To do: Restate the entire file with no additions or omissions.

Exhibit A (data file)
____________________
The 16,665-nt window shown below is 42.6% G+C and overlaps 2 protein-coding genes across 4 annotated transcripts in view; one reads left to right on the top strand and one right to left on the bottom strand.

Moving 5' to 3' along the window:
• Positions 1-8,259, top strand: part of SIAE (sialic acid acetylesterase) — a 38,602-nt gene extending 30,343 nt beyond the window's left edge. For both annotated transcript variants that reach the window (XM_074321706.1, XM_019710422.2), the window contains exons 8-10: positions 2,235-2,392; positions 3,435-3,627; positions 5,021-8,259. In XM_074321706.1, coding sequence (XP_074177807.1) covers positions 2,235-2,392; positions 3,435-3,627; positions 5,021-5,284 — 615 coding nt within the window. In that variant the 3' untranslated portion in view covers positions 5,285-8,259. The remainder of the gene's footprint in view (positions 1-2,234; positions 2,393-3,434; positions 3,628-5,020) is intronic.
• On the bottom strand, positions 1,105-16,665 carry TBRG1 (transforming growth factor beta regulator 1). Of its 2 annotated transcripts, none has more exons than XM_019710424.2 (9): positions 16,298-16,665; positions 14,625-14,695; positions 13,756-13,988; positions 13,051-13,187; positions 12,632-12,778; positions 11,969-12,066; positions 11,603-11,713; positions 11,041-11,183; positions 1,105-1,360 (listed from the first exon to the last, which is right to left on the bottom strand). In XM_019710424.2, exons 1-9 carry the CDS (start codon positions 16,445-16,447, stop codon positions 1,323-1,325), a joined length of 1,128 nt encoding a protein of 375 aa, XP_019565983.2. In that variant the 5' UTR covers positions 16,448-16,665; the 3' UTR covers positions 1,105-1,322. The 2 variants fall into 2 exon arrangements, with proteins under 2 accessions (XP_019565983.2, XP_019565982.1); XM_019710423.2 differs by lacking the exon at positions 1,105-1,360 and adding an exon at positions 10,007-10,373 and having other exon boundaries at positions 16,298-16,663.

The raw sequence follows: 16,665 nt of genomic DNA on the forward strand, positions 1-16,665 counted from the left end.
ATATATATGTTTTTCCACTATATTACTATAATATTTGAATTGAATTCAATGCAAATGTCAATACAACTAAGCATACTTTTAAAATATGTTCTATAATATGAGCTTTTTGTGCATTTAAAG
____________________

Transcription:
The 16,665-nt window shown below is 42.6% G+C and overlaps 2 protein-coding genes across 4 annotated transcripts in view; one reads left to right on the top strand and one right to left on the bottom strand.

Moving 5' to 3' along the window:
• Positions 1-8,259, top strand: part of SIAE (sialic acid acetylesterase) — a 38,602-nt gene extending 30,343 nt beyond the window's left edge. For both annotated transcript variants that reach the window (XM_074321706.1, XM_019710422.2), the window contains exons 8-10: positions 2,235-2,392; positions 3,435-3,627; positions 5,021-8,259. In XM_074321706.1, coding sequence (XP_074177807.1) covers positions 2,235-2,392; positions 3,435-3,627; positions 5,021-5,284 — 615 coding nt within the window. In that variant the 3' untranslated portion in view covers positions 5,285-8,259. The remainder of the gene's footprint in view (positions 1-2,234; positions 2,393-3,434; positions 3,628-5,020) is intronic.
• On the bottom strand, positions 1,105-16,665 carry TBRG1 (transforming growth factor beta regulator 1). Of its 2 annotated transcripts, none has more exons than XM_019710424.2 (9): positions 16,298-16,665; positions 14,625-14,695; positions 13,756-13,988; positions 13,051-13,187; positions 12,632-12,778; positions 11,969-12,066; positions 11,603-11,713; positions 11,041-11,183; positions 1,105-1,360 (listed from the first exon to the last, which is right to left on the bottom strand). In XM_019710424.2, exons 1-9 carry the CDS (start codon positions 16,445-16,447, stop codon positions 1,323-1,325), a joined length of 1,128 nt encoding a protein of 375 aa, XP_019565983.2. In that variant the 5' UTR covers positions 16,448-16,665; the 3' UTR covers positions 1,105-1,322. The 2 variants fall into 2 exon arrangements, with proteins under 2 accessions (XP_019565983.2, XP_019565982.1); XM_019710423.2 differs by lacking the exon at positions 1,105-1,360 and adding an exon at positions 10,007-10,373 and having other exon boundaries at positions 16,298-16,663.

The raw sequence follows: 16,665 nt of genomic DNA on the forward strand, positions 1-16,665 counted from the left end.
ATATATATGTTTTTCCACTATATTACTATAATATTTGAATTGAATTCAATGCAAATGTCAATACAACTAAGCATACTTTTAAAATATGTTCTATAATATGAGCTTTTTGTGCATTTAAAG